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Jackson County, Alabama

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Beam Campbell Davis
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by Don G. Kirk



There is a very interesting letter from a Union soldier stationed in Jackson County, Alabama, writing home to his parents in Illinois. This is from Eliza Woodall's wonderful book, The Stevenson Story, page 163.  (This book is available from the Stevenson Depot Museum.) What we have is a first hand account, in his own words, of what happened to some of the early Jackson County marriage and other records.  At this time, the county seat was at Bellefonte and from where this letter was written on August 23rd 1863.  Here is an excerpt from this letter:

Yesterday morning Head Quarters was moved to the Court House and the Adjutant's Office located in the room formerly occupied by the Clerk of Court.  We found all the old records of the County (Jackson) scattered over the floor.  The documents dated as far back as 1820.  About 50 large books, we reserved while the remaining books and papers were collected in one great heap and burned.  There were not less than 3 bushels of marriage licenses and bonds signed by the Jeremiah's, his X mark, and Elizabeth's, her X mark- not one out of 10 could sign their own name.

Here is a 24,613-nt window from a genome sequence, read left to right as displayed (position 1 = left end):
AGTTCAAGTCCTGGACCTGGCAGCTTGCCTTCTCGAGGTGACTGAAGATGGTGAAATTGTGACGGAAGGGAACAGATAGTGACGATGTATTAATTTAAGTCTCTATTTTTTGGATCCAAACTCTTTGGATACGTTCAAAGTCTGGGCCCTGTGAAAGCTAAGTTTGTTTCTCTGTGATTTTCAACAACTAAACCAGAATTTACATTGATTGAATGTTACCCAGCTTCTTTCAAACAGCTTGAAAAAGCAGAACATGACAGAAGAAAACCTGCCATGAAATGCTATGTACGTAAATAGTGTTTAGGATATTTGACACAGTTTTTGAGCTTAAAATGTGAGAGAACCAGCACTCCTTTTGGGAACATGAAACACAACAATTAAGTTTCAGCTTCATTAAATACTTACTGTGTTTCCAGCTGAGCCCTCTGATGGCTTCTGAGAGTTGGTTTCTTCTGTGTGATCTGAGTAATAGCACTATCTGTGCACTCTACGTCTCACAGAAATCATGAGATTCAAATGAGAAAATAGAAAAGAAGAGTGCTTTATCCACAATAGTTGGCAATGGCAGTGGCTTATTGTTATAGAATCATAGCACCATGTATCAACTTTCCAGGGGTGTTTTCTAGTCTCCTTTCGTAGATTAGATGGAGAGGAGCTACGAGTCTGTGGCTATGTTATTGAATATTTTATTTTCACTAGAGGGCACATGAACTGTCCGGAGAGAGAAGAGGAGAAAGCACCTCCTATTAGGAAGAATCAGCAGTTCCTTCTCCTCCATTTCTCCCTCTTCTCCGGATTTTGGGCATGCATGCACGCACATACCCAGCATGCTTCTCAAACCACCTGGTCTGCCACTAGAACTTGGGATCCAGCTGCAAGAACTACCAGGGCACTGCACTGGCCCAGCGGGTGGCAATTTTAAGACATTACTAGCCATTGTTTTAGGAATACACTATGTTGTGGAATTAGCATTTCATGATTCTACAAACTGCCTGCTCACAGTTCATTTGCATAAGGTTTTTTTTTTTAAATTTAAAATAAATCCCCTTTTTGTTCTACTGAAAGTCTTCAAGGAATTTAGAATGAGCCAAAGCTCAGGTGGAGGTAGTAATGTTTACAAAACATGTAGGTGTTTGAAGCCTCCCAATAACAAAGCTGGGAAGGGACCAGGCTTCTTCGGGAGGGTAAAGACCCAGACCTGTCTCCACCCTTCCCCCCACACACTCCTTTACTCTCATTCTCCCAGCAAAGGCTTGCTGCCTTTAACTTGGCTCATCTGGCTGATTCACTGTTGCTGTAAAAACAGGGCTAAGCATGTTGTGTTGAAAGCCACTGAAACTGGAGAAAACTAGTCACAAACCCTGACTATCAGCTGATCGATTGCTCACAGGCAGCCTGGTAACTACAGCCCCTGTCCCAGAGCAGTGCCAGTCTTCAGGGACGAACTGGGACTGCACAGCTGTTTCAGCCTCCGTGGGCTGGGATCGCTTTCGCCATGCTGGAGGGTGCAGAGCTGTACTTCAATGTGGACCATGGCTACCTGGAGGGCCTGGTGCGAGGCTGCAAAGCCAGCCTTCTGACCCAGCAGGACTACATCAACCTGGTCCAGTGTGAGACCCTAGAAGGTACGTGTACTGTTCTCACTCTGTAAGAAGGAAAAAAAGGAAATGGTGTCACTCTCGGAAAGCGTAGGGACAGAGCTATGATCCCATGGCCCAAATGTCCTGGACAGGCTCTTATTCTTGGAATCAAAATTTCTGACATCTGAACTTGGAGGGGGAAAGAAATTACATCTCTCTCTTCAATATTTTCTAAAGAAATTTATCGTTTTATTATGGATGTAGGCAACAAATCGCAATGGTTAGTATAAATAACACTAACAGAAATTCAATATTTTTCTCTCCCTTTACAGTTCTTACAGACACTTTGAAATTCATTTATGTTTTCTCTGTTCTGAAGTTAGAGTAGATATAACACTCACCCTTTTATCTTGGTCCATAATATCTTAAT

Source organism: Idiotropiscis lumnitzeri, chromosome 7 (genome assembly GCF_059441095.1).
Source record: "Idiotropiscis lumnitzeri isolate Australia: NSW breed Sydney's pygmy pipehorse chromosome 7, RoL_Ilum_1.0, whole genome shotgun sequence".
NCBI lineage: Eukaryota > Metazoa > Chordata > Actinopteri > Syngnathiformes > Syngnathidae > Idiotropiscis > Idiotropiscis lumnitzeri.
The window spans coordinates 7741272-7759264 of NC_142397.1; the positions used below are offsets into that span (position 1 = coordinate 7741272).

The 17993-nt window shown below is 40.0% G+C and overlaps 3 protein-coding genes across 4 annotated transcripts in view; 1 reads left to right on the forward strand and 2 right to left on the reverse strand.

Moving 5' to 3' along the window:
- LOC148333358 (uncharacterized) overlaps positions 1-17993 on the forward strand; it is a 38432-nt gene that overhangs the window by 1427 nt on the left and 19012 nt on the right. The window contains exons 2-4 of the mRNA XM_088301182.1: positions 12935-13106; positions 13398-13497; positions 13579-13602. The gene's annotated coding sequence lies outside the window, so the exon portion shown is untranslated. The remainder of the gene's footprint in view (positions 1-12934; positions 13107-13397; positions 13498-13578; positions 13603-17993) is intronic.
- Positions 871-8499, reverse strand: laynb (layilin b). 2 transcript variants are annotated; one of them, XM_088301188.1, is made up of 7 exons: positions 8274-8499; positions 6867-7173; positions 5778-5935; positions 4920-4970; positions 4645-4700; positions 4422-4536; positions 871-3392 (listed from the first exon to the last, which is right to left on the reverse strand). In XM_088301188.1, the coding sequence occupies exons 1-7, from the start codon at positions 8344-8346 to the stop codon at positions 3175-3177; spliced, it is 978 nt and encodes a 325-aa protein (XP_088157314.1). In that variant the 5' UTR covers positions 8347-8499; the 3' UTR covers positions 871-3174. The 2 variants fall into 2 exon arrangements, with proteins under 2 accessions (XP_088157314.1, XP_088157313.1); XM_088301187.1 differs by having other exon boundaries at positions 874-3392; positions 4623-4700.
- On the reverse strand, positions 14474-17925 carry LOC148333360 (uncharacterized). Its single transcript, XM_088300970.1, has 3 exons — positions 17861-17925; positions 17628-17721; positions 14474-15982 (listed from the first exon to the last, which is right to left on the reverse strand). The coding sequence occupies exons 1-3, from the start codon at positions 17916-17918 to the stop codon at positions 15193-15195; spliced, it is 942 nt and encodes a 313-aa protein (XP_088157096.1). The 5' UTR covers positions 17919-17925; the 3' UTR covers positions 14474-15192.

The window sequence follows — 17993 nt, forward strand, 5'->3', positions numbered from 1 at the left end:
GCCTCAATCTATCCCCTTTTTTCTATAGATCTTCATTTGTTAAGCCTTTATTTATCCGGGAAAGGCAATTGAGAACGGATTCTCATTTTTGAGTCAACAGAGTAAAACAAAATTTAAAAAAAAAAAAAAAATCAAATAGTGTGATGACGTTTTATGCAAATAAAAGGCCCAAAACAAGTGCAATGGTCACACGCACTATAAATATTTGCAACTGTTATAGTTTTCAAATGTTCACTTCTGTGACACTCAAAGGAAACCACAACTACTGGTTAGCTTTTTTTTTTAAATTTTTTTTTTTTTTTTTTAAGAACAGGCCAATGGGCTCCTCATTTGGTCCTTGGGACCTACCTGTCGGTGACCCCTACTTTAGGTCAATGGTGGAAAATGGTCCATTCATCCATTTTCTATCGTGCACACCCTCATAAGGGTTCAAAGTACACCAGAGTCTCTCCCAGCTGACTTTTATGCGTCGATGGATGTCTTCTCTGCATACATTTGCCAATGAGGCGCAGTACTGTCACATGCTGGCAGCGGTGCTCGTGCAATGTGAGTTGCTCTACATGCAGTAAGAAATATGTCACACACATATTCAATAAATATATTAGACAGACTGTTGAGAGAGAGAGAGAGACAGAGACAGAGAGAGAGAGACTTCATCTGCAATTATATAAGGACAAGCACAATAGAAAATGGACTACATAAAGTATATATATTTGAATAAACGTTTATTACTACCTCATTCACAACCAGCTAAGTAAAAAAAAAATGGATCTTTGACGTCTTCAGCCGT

This is very historical but we should also think about the time and place our ancestors lived. They first came into northern Alabama when the land was still in the possession of the native people. They suffered many hardships along the way and there were no schools to be had for the first generation or two.  Kennamer's History of Jackson County writes, "the poorer mountaineer...had neither time or facilities for education.  Life was one continuous burden of hardship, want and toil."  He also writes that the State school system was not established until 1854. There were local schools before that however, as the 1850 census had a column to check for those attending school. Kennamer also states "...the great and terrible Civil War began, which stopped all efforts to instruct the young in schools...Many persons born in the fifties and sixties were deprived of any education except that received in the school of 'hard-knocks', hard work, and self-denial".  I, personally, am proud of my ancestors who signed with an 'X'. They were the brave settlers of the new frontier and education for many at that time simply was not an option.


Don G. Kirk - 2011